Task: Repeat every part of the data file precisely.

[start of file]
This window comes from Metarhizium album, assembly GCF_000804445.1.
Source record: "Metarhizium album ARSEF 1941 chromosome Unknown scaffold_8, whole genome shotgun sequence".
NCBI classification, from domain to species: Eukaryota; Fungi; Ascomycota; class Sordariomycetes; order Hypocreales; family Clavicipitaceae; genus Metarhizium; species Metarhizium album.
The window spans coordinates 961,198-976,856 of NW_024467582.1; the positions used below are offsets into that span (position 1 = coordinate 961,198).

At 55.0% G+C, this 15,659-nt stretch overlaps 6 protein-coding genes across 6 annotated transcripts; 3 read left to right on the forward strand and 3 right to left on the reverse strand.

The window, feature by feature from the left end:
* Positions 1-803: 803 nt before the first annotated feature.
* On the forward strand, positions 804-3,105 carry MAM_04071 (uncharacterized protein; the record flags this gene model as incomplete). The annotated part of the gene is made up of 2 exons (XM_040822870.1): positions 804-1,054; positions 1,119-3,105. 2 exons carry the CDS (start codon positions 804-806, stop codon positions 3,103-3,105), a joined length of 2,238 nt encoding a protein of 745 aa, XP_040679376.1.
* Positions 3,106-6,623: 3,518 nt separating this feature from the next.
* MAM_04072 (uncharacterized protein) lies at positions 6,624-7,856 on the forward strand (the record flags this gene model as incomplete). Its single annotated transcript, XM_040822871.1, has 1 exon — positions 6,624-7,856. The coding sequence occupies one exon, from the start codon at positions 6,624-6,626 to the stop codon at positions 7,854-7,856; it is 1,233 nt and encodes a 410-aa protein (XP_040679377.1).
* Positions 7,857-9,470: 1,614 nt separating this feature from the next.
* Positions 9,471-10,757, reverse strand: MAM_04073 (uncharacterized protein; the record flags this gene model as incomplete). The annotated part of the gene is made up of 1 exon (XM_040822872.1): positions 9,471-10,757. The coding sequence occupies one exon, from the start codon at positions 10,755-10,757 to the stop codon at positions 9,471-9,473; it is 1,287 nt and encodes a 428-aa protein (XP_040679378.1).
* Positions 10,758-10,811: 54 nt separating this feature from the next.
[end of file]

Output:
This window comes from Metarhizium album, assembly GCF_000804445.1.
Source record: "Metarhizium album ARSEF 1941 chromosome Unknown scaffold_8, whole genome shotgun sequence".
NCBI classification, from domain to species: Eukaryota; Fungi; Ascomycota; class Sordariomycetes; order Hypocreales; family Clavicipitaceae; genus Metarhizium; species Metarhizium album.
The window spans coordinates 961,198-976,856 of NW_024467582.1; the positions used below are offsets into that span (position 1 = coordinate 961,198).

At 55.0% G+C, this 15,659-nt stretch overlaps 6 protein-coding genes across 6 annotated transcripts; 3 read left to right on the forward strand and 3 right to left on the reverse strand.

The window, feature by feature from the left end:
* Positions 1-803: 803 nt before the first annotated feature.
* On the forward strand, positions 804-3,105 carry MAM_04071 (uncharacterized protein; the record flags this gene model as incomplete). The annotated part of the gene is made up of 2 exons (XM_040822870.1): positions 804-1,054; positions 1,119-3,105. 2 exons carry the CDS (start codon positions 804-806, stop codon positions 3,103-3,105), a joined length of 2,238 nt encoding a protein of 745 aa, XP_040679376.1.
* Positions 3,106-6,623: 3,518 nt separating this feature from the next.
* MAM_04072 (uncharacterized protein) lies at positions 6,624-7,856 on the forward strand (the record flags this gene model as incomplete). Its single annotated transcript, XM_040822871.1, has 1 exon — positions 6,624-7,856. The coding sequence occupies one exon, from the start codon at positions 6,624-6,626 to the stop codon at positions 7,854-7,856; it is 1,233 nt and encodes a 410-aa protein (XP_040679377.1).
* Positions 7,857-9,470: 1,614 nt separating this feature from the next.
* Positions 9,471-10,757, reverse strand: MAM_04073 (uncharacterized protein; the record flags this gene model as incomplete). The annotated part of the gene is made up of 1 exon (XM_040822872.1): positions 9,471-10,757. The coding sequence occupies one exon, from the start codon at positions 10,755-10,757 to the stop codon at positions 9,471-9,473; it is 1,287 nt and encodes a 428-aa protein (XP_040679378.1).
* Positions 10,758-10,811: 54 nt separating this feature from the next.